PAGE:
Most of us begin our days with a cup of brewed tea or coffee, don’t we? But what if our kids follow the same pattern? Nah, it’s the worst idea! That’s because adults and children function very differently. Your favourite beverage may seem harmless, but it contains a stimulant called caffeine that can be detrimental to your child’s health. Yes, the side effects of caffeine can be real for kids.
As per The American Academy of Pediatrics, children under 12 must not be given any caffeine. Also, all children and teens must abstain from any use of energy drinks. All in all, caffeine should be limited to 100 mg daily for those who fall between the age of 12-18 years.
But why is caffeine so harmful to children? Let’s understand this better with the help of Rashi Chahal, Nutritionist, Rosewalk Healthcare. Here’s what she tells Health Shots, “Caffeine can affect children’s heart, brain, kidney, liver, and their well-being. It can make children more hyperactive and help them utilise their energy in the right manner. It can also affect their mood in many ways.”
It’s essential to understand that caffeine is not just present in coffee or tea. It is an integral component in sweets, drinks, bakery foods, chocolates, and cookies. Chahal says that caffeine impacts the absorption of healthier food in children, and since they need more vitamins and minerals for their development, their health is impacted.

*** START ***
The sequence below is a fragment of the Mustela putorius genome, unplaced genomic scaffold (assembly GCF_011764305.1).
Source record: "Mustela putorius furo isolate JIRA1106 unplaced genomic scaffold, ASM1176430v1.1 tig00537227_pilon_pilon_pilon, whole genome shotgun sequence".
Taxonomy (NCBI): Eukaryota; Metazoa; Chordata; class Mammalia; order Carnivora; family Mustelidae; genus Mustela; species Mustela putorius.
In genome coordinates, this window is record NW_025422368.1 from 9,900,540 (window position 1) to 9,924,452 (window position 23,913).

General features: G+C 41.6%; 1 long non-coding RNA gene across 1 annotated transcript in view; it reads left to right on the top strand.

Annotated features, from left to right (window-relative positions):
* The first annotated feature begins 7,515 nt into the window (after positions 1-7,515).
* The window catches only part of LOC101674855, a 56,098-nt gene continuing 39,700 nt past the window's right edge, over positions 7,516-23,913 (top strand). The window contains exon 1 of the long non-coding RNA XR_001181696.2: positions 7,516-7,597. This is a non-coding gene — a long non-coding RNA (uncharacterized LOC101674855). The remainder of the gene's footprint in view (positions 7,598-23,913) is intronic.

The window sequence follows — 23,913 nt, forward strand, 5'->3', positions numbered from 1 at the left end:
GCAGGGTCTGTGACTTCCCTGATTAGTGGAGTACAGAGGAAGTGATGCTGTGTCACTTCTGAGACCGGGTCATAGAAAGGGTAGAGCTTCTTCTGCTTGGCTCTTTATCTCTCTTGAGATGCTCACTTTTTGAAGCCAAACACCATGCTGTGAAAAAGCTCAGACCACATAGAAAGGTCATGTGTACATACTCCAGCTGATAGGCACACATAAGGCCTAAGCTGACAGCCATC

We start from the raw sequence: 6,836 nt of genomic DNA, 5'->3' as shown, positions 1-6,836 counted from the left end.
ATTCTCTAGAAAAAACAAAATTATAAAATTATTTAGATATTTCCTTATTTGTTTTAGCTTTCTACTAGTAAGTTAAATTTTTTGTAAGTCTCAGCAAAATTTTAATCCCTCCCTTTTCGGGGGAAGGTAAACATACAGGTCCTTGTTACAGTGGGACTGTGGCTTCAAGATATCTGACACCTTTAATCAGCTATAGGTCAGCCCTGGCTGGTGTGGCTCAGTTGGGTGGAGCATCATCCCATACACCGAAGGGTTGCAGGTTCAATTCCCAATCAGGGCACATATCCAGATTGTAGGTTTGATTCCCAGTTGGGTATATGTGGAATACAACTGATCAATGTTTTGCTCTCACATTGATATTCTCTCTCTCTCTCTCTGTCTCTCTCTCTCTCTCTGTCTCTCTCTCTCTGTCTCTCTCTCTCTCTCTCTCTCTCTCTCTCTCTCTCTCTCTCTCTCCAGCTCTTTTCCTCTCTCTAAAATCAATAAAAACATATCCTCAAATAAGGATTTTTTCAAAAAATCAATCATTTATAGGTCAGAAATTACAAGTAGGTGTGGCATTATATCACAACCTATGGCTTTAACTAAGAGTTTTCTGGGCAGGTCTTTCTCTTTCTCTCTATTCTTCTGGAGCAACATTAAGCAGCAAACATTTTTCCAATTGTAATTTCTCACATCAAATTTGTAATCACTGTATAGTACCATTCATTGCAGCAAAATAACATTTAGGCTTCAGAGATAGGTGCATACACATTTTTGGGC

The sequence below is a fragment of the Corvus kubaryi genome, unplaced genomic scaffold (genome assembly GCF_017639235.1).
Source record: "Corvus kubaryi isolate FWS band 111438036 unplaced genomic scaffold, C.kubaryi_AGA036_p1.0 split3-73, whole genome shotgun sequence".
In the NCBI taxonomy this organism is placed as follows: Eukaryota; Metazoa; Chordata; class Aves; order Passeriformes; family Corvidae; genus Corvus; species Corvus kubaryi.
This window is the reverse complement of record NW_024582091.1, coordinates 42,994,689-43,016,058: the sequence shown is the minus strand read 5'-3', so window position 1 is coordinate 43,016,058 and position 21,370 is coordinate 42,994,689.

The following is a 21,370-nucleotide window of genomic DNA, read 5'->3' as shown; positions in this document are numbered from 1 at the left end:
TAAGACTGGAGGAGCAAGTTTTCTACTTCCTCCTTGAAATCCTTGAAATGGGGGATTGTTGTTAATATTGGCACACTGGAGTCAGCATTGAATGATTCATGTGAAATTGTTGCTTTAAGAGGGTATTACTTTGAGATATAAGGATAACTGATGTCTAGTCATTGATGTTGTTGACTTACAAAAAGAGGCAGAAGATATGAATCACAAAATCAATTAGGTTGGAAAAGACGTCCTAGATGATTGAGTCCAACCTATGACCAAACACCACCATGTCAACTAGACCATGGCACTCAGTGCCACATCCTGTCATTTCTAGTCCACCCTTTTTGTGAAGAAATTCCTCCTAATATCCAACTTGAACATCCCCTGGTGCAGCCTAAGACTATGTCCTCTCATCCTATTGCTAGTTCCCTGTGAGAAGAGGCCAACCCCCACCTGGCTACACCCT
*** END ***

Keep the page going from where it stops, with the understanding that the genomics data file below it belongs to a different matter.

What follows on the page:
Although large amounts are discouraged even in the case of adults due to side effects of caffeine, it is essential to understand that we are more responsible for our actions. Chahal adds that as adults, even if we have a caffeinated beverage, we are aware of compensating it with several glasses of water. That may not be the case with children, who may unknowingly drink juice or energy drinks, without being wary of the harmful effects.
“Also, having tea or coffee with food can affect the absorption of important minerals. Plus, with kids, having anything caffeinated beyond breakfast is not a good idea, since that time is to have fruits or milk,” she adds.
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Chahal says that there is greater awareness today in the current generation, about what they choose to eat. Earlier, there was only a single type of tea or coffee available, but today, there are also some lightly brewed varieties that can be consumed.
“Green tea can be consumed by children, but not more than one cup. It also depends on the kinds of tea and coffee you use. If you use pure varieties, a very little amount is needed. Some of the mixtures have other ingredients too, and can pose side-effects of caffeine in children,” she concludes.